Table of Contents
For the latest information about developments related to Publication 587, such as legislation enacted after it was published, go to www.irs.gov/pub587.
Simplified method for business use of home deduction. The IRS provides a simplified method to figure your expenses for business use of your home. For more information, see Using the Simplified Method under Figuring the Deduction, later.
Photographs of missing children. The Internal Revenue Service is a proud partner with the National Center for Missing and Exploited Children. Photographs of missing children selected by the Center may appear in this publication on pages that would otherwise be blank. You can help bring these children home by looking at the photographs and calling 1-800-THE-LOST (1-800-843-5678) if you recognize a child.
The purpose of this publication is to provide information on figuring and claiming the deduction for business use of your home. The term “home” includes a house, apartment, condominium, mobile home, boat, or similar property which provides basic living accommodations. It also includes structures on the property, such as an unattached garage, studio, barn, or greenhouse. However, it does not include any part of your property used exclusively as a hotel, motel, inn, or similar establishment.
Qualifying for a Deduction gives the requirements for qualifying to deduct expenses for the business use of your home (including special rules for employees and special rules for storing inventory or product samples). For special rules that apply to daycare providers, see Daycare Facility .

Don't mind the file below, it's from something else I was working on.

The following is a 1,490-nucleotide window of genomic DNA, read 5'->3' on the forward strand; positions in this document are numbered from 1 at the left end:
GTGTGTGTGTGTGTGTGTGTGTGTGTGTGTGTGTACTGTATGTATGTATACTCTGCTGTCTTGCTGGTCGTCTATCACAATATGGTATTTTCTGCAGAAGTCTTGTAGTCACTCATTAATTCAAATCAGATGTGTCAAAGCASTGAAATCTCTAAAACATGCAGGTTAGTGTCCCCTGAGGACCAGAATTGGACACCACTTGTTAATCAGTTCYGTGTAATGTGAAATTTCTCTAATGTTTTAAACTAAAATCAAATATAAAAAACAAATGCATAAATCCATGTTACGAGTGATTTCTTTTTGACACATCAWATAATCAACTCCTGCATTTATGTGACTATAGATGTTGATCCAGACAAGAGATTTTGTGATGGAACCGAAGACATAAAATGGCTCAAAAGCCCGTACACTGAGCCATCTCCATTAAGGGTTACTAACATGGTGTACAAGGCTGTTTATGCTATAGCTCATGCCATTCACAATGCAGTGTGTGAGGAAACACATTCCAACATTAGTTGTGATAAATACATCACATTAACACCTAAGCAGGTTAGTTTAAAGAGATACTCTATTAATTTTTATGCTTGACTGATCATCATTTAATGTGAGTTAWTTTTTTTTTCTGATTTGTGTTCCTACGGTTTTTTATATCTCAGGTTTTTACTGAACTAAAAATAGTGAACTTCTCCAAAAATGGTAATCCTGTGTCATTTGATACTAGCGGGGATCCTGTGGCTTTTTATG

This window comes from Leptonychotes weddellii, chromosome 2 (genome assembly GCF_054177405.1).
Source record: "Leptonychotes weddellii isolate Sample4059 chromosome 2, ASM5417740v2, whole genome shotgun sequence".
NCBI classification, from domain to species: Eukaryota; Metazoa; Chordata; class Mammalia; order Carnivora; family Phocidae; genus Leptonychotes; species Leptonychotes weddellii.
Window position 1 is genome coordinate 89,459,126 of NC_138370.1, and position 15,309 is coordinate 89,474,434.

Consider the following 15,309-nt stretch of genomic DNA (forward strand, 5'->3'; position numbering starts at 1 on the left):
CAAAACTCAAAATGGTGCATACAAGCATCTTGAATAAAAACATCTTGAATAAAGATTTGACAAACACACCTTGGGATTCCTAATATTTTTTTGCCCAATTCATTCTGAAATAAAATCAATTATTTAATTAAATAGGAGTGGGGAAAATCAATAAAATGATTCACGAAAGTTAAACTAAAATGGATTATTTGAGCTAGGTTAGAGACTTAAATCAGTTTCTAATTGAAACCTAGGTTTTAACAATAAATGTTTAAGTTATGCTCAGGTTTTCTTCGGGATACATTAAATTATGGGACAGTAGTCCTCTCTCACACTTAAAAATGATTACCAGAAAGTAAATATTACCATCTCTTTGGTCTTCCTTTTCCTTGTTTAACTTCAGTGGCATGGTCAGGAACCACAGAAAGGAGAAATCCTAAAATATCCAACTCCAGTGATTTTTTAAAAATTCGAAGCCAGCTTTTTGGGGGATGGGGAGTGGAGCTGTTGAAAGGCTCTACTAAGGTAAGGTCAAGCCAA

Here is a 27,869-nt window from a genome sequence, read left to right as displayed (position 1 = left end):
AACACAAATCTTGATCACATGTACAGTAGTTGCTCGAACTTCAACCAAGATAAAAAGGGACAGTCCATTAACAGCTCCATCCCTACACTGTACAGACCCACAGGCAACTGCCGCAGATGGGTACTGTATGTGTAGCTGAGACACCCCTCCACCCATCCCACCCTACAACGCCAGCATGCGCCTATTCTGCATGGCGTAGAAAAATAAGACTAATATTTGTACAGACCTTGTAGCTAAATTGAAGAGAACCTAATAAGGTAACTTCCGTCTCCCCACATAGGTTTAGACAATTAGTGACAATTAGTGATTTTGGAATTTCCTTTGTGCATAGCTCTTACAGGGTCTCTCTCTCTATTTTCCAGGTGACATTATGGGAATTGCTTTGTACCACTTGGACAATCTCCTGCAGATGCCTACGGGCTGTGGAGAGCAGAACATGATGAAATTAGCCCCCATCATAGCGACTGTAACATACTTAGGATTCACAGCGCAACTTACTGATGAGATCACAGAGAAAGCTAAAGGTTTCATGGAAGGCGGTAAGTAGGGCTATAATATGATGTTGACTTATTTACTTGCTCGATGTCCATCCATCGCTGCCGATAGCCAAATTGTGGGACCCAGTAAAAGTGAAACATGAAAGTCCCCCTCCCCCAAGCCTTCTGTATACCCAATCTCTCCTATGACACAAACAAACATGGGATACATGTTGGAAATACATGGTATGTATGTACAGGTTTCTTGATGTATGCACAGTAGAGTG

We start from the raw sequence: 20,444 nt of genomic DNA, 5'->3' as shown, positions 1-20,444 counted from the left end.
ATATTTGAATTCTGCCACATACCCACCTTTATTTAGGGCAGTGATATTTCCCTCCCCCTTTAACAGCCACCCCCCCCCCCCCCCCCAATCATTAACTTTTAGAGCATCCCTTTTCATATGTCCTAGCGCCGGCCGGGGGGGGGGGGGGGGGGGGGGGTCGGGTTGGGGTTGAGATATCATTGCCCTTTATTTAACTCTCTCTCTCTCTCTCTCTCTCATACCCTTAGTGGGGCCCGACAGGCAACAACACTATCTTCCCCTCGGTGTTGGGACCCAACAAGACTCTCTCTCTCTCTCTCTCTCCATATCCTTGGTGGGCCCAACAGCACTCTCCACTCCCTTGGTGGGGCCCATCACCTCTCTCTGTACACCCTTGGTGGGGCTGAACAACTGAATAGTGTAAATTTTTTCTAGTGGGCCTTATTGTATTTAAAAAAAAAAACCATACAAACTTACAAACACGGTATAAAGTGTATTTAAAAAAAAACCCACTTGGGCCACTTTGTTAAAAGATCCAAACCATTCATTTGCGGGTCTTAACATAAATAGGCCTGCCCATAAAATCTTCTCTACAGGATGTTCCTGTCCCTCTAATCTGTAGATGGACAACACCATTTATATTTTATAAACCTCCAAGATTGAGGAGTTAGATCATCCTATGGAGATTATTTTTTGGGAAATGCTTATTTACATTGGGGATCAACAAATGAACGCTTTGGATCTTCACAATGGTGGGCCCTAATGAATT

After you determine that you qualify for the deduction, Figuring the Deduction explains the expenses you can deduct using either your actual expenses or the simplified method. The simplified method is an alternative to calculating and substantiating actual expenses.
Where To Deduct explains where a self-employed person, employee, or partner will report the deduction.
This publication also includes information on the following.
Selling a home that was used partly for business.
Deducting expenses for furniture and equipment used in your business.
Records you should keep.
Finally, this publication contains worksheets to help you figure the amount of your deduction if you use your home in your farming business and you are filing Schedule F (Form 1040), you use your home for work as an employee, or you are a partner and the use of your home resulted in unreimbursed ordinary and necessary expenses that you are required to pay under the partnership agreement. If you used your home for business and you are filing Schedule C (Form 1040), you will use either Form 8829 or the Simplified Method Worksheet in your Instructions for Schedule C.
The rules in this publication apply to individuals.
If you need information on deductions for renting out your property, see Publication 527, Residential Rental Property.
Internal Revenue Service
Tax Forms and Publications
1111 Constitution Ave. NW, IR-6526
Washington, DC 20224
523 Selling Your Home
551 Basis of Assets
583 Starting a Business and Keeping Records
946 How To Depreciate Property
See How To Get Tax Help , near the end of this publication for information about getting publications and forms.
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